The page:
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A Winogradsky column is a beautiful way to observe and learn more about bacteria all around us
Table of Contents
The World in Miniature
Microbes are an important but often ignored part of life around us. The word microbes or micro-organisms encompasses all bacteria, viruses, and fungi. One microbe alone is invisible to the naked eye, but one way we can observe them is through colonies. Colonies are a group of the same species of microbe growing together.
A Winogradsky column is one way to observe, document, and understand colonies and how microbes interact with each other. Like any other living organism, microbes respire, turning food into energy. The food they need includes carbon, sulfur, nitrogen, and even sunlight. In a Winogradsky column, you will be able to see colonies form at different points in time as well as in space.
These colonies can be surprisingly beautiful too! Microbial colonies are colorful and come in a huge range of interesting colors and textures. Pair one next to the other, and you can make yourself a painting.
Sergei Winogradsky was born in 1856 and died in 1953. Throughout his life, he was an excellent scientist and was known for his contributions to microbiology, chemistry, and ecology. He was also a soil scientist, which drove him to build the first Winogradsky column. He spent his life in Ukraine when it was part of the Russian Empire. His simple but elegant experiment allowed us to understand microbes, and this article has a guide to building a modified Winogradsky column.
What You’ll Need
– Plastic Bottle – 500ml
– A Rubber band
– Cellophane sheets/Cling Wrap
– Sediment/Soil of choosing
– Mixing Spoon
The Winogradsky Column Procedure
Building your Column:
1. Assembling your column: Using a pair of scissors, cut the top off the plastic bottle so that it looks like a cup. Invert the cut piece into the cut bottle to form a funnel.
2. Collecting soil: With a large bucket and spade, collect 2-3 kilograms (4-5 pounds) of soil from an area of your choice. It can be a garden, a riverbed, or any area that is convenient.
3. Filling your column: Use your spade to fill the cut bottle through the “funnel”, ensuring to leave one to two inches near the top free.
4. Remove the funnel, discard/recycle, and cover the mouth of the cut bottle with cellophane wrap.
5. Place a rubber band around the wrap to hold it in place. Puncture two small holes, opposite each other and close to the rim of the bottle using the scissors.
6. Wait! It can take up to three weeks for microbial colonies to form. If you live in a cold place, it can take even longer. Be patient. Colonies will show up as white, yellow, or differently colored patches. They may be fuzzy, smooth, or jagged. Make sure your column gets two to three hours of sunlight every day.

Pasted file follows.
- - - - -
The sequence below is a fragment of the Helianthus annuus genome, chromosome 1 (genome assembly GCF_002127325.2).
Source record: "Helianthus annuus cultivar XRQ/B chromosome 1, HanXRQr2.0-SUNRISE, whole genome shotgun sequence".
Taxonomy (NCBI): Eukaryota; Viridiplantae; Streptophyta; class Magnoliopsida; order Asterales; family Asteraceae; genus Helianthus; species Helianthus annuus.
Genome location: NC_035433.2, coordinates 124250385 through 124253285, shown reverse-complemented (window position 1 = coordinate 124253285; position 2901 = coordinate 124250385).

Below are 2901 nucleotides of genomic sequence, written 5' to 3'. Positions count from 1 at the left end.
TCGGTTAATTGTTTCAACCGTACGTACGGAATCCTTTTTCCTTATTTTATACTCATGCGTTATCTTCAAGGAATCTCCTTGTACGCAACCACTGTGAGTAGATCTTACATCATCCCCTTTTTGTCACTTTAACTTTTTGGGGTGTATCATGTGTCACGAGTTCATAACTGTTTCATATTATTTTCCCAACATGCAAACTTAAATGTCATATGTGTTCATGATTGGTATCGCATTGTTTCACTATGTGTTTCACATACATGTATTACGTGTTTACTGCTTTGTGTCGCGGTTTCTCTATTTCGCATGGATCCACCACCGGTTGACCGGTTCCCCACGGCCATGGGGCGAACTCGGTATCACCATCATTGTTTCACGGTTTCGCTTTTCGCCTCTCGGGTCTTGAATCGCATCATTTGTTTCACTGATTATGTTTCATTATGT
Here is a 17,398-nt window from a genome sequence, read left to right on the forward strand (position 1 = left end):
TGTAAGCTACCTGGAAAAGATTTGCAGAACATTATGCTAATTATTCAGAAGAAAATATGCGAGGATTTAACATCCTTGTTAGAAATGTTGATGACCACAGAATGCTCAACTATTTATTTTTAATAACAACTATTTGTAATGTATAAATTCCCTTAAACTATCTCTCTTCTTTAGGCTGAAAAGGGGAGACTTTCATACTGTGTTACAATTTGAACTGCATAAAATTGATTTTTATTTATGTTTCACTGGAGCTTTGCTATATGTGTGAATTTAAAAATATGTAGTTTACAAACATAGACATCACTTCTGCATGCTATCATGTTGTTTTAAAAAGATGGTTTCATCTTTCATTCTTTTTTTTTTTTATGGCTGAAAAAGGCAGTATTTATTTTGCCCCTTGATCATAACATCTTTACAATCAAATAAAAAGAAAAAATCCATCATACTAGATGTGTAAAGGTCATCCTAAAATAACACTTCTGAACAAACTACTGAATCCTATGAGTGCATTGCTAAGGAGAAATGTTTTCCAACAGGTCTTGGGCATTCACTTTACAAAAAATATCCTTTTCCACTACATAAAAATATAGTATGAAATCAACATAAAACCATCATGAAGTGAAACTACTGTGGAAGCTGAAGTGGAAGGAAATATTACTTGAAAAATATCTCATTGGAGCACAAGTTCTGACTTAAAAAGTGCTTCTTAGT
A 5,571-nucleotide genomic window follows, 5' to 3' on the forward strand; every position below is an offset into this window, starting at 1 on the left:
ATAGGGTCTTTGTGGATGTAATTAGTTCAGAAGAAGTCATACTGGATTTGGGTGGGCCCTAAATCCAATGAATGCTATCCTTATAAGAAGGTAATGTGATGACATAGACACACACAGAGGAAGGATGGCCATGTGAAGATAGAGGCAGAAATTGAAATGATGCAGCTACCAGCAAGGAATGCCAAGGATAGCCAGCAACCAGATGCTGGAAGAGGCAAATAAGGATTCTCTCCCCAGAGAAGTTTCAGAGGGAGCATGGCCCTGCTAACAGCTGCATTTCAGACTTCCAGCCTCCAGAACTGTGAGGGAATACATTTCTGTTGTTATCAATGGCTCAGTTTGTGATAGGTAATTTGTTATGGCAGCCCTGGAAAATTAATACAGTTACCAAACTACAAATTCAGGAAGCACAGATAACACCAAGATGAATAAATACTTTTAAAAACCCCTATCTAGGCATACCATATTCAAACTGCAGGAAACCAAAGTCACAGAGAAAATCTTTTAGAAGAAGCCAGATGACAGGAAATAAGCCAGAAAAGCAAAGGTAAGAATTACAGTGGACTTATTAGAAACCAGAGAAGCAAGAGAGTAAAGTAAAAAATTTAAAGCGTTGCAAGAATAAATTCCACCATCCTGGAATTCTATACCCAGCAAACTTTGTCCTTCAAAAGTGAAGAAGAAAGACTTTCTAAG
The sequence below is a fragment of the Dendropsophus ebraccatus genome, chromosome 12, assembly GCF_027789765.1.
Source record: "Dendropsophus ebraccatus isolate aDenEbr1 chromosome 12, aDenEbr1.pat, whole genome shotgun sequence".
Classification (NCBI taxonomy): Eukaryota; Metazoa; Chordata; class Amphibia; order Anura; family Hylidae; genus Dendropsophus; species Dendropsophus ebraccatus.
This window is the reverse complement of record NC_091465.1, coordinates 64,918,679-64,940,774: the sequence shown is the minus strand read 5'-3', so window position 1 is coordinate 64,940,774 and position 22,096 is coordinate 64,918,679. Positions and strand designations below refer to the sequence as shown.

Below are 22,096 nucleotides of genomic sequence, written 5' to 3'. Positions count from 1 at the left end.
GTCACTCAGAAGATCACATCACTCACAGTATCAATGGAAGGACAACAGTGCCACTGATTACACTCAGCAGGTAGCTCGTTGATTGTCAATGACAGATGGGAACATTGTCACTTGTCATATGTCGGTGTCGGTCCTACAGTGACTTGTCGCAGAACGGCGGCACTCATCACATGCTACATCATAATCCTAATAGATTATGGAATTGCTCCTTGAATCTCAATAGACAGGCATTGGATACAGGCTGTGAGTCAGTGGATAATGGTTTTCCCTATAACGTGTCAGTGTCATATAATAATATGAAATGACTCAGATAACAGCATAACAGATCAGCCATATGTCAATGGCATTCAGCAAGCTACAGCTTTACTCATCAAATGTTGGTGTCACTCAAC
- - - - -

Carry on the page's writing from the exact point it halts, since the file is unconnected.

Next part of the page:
Now that you have your column, you can experiment with it! Scientific experiments always need to have a control. In a control, nothing is altered. This way, you can compare it to a situation when you change something and see the effect! A Winogradsky column made as above would be your control. To experiment on it, you can:
1) add an egg, which is a source of sulfur.
2) add a sheet of shredded newspaper, which is a source of carbon.
3) expose the column to different levels of sunlight by changing how long you leave it in the sun.
Remember that whatever you do, you always need to have a control to compare your experiment to! Notice what microbes might change, whether any new colonies appear near your newspaper or egg, and see which level of sunlight has the most colonies and which appear first.
The Winogradsky Column Layers: Aerobic vs. Anaerobic Bacteria
One of the most important features that will begin to appear in your Winogradsky column is layers. Heavier stones, rocks, and soil will sediment at the bottom of your column, and lighter materials will float to the top. Stones and rocks are rich in different chemicals, so new microbes may appear near them.
Most importantly, there will be a clear distinction between the kinds of microbes that will form colonies at the top of your column and at the bottom. Since you poked two holes in the cellophane wrap, the top of the soil will get air and oxygen. Microbes that require oxygen to survive, known as aerobic bacteria, will grow near the top. Microbes that do not require oxygen to survive, known as anaerobic bacteria, will grow near the bottom.
A Winogradksky column is an easy, fun, and exciting way to dive into the world of microbes. Remember to keep a record in a notebook of the colonies which form, when they do, as well as where they show up in the column. You can even sketch out your microbial colonies. Talk about microbiology art! Once you get the hang of building your control, you can experiment, and see what conditions favor which microbes.
Aerobic: A microbe that requires oxygen to survive
Anaerobic: A microbe that can survive without oxygen
Colonies: A group of microbes of the same species that is visible to the naked eye
Control: An element that remains unchanged and is used as a comparison in experiments
Microbes: Living organisms that are invisible without a microscope, including bacteria, viruses, and fungi
Respiration: A chemical process that turns food into energy
Flesch Kincaid Grade Level: 9.2
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